In the late 1990s, under the leadership of its president Michael D. Smith, SWEPCO remained responsive to the needs of both its private and commercial consumers. Over its history, the company had worked hard to keep its good neighbor image. It continued its involvement in public information and education programs, begun 50 years earlier. It also tried to improve its customer service. For example, in 1997, the company began providing around-the-clock, seven-day-a-week access to its service representatives, facilitating not just outage and emergency reporting but all other kinds of service formerly limited to "regular" business hours. It also played an active role in helping the geographical area it served prosper through economic development. Its economic development department provided assistance in arranging loans for businesses from a coalition of funding agencies. The department also purchased and developed industrial sites for lease to new or relocating companies in its geographic area. In addition, it set up revolving loan funds for some industries. As a result, over a five-year period beginning in 1992, it had an important part in bringing 110 new companies and 16,000 jobs to the company area. SWEPCO also passed reduced fuel cost savings on to its customers, achieving a 10 percent reduction in average costs between 1993 and 1994 and an additional 8 percent between 1994 and 1995. It remained one of the cheapest providers of electric power in its geographic area. Moreover, the company also reflected the interests of CSW in developing new technologies. For example, it participated in planning for the use of electric vehicles, both as an infrastructure provider of hookups for recharging their batteries and their use as company vehicles.
SWEPCO, with a continuing construction program, tried to maintain a growth cycle that kept in step with the economic and demographic developments in its area. Its plans for the late 1990s were to expand and improve its distribution facilities, largely with funds generated internally. The company's growth was expected to accelerate if it was successful in some of its contingency measures, chiefly its efforts to purchase the non-nuclear power-generating assets of Cajun Electric Power Cooperative, Inc., which, starting in 1994, had to continue operations under Chapter 11 bankruptcy provisions. If successful in its bid, SWEPCO would also gain the contractual right to serve Cajun's 12 cooperative members, providing power to about a million additional customers in Louisiana. SWEPCO faced competitive bids and court delays, however, and no resolution had been reached by the summer of 1997.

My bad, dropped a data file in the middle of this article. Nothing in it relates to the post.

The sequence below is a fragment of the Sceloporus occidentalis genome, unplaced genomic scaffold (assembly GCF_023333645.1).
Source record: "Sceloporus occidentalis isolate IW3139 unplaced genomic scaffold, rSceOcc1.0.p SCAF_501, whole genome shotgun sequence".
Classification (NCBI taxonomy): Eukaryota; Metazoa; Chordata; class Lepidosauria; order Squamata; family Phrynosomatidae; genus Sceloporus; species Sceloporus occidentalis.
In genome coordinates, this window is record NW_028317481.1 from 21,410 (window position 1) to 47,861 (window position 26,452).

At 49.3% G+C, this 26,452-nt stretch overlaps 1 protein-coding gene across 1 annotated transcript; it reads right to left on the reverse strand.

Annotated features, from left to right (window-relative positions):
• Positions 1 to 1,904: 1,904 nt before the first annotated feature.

- Easterbrook, Gregg, "The Failure of Electric Power," Atlantic, July 1993, pp. 42--46.
- Finn, Edward A., Jr., "Mr. Malec Versus the Bureaucrats," Forbes, December 28, 1987, p. 44.
- Kilby, Jane, et al., The Cactus Patch and How It Grew: A History of the Central and South West System, Dallas: Central and South West Corporation, 1989.
- Rennhoff, Harley A., "Louisiana's Energy Industry: Power Source for Progress," Louisiana Life, November/December 1988, pp. 51 ff.
- Rudolph, Richard, and Scott Ridley, Power Struggle: The Hundred-Year War Over Electricity, New York: Harper & Row Publishers, 1986.
- "SWEPCO's Success Story," Louisiana Life, November/December 1988, p. 64.
Source: International Directory of Company Histories, Vol. 21. St. James Press, 1998.